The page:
Inoculation theory suggests that an individual’s belief can be less easily influenced or changed by being pre-exposed to inoculation messages which are weaker versions of future arguments.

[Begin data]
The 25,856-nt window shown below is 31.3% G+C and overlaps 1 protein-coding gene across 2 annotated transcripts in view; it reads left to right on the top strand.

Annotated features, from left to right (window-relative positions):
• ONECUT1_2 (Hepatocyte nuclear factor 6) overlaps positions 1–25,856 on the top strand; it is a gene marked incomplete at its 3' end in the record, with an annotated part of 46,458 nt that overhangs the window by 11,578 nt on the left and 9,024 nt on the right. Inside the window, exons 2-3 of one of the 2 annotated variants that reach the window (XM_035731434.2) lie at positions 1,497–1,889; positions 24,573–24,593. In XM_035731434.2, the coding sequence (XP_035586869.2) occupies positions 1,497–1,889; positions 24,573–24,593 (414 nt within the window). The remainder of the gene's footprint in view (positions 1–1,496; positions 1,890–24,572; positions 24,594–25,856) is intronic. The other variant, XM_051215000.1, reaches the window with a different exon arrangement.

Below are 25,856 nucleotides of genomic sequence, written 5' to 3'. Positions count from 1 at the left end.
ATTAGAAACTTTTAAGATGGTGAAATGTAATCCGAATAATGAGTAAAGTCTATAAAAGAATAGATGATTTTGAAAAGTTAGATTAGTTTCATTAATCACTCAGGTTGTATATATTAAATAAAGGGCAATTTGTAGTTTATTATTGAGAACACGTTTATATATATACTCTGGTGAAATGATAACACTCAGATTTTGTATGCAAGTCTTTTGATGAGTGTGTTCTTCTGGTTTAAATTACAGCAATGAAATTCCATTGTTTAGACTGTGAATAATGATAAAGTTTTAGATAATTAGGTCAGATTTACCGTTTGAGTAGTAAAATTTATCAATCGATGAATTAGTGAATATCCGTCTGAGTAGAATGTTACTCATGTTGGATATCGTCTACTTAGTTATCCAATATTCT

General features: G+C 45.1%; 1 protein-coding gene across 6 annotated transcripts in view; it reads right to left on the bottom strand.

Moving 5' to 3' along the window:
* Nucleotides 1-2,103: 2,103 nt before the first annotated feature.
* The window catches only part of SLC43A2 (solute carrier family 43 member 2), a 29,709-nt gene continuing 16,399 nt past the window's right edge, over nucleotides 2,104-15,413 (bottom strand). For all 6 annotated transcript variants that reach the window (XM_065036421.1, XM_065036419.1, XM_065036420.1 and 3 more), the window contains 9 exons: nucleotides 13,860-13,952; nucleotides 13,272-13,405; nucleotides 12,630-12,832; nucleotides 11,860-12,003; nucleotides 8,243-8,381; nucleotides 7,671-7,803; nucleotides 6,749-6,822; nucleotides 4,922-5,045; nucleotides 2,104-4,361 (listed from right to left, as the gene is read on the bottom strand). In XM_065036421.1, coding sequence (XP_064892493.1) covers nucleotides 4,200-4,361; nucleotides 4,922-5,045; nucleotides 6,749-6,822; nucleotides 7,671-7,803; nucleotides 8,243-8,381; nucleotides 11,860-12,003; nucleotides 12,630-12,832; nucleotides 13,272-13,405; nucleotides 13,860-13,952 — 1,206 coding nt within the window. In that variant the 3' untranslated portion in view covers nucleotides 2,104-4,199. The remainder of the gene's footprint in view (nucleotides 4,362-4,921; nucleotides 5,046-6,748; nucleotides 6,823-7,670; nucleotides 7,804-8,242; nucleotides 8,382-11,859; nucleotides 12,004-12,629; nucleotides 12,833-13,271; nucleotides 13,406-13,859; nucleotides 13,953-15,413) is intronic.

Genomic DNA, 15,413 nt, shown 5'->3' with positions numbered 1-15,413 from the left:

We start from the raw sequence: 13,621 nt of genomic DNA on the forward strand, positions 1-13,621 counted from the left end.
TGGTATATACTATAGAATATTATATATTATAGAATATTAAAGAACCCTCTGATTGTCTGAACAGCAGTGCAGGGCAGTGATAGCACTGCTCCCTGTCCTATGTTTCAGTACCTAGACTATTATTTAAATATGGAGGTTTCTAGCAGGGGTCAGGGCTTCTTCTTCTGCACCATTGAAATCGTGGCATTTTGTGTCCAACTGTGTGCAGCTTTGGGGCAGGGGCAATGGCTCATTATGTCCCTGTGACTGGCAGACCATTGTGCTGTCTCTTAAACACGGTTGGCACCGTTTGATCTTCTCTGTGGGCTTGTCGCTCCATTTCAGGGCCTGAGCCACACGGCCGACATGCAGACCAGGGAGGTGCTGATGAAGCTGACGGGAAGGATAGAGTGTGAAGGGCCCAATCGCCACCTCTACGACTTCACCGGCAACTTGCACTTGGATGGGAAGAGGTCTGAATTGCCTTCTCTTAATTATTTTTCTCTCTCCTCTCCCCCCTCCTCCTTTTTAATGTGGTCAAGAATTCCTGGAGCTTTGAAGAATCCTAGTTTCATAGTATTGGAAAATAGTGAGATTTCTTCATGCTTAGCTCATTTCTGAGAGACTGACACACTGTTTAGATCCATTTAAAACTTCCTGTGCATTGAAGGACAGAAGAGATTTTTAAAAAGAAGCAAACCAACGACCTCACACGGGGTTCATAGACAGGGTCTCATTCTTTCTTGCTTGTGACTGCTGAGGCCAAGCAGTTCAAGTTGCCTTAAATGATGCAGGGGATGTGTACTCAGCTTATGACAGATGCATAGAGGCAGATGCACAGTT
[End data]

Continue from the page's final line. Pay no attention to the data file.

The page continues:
Just like in vaccination, a person is ‘inoculated’ from persuasions as he would then seek information to bolster his current belief. It should be noted that the inoculation messages should be strong enough to challenge the individual but also weak enough for it to be refuted. It is believed that those who have been previously exposed to such messages develop a resistance to future attacks or pressures from their peers, the mass media, temptations, and other sources of persuasions. This theory was developed in 1961 by William James McGuire, an American Psychologist who extensively researched on the psychology of persuasion. McGuire was motivated to study people’s resistance to persuasion when nine American prisoners of war elected to remain with their Korean captors.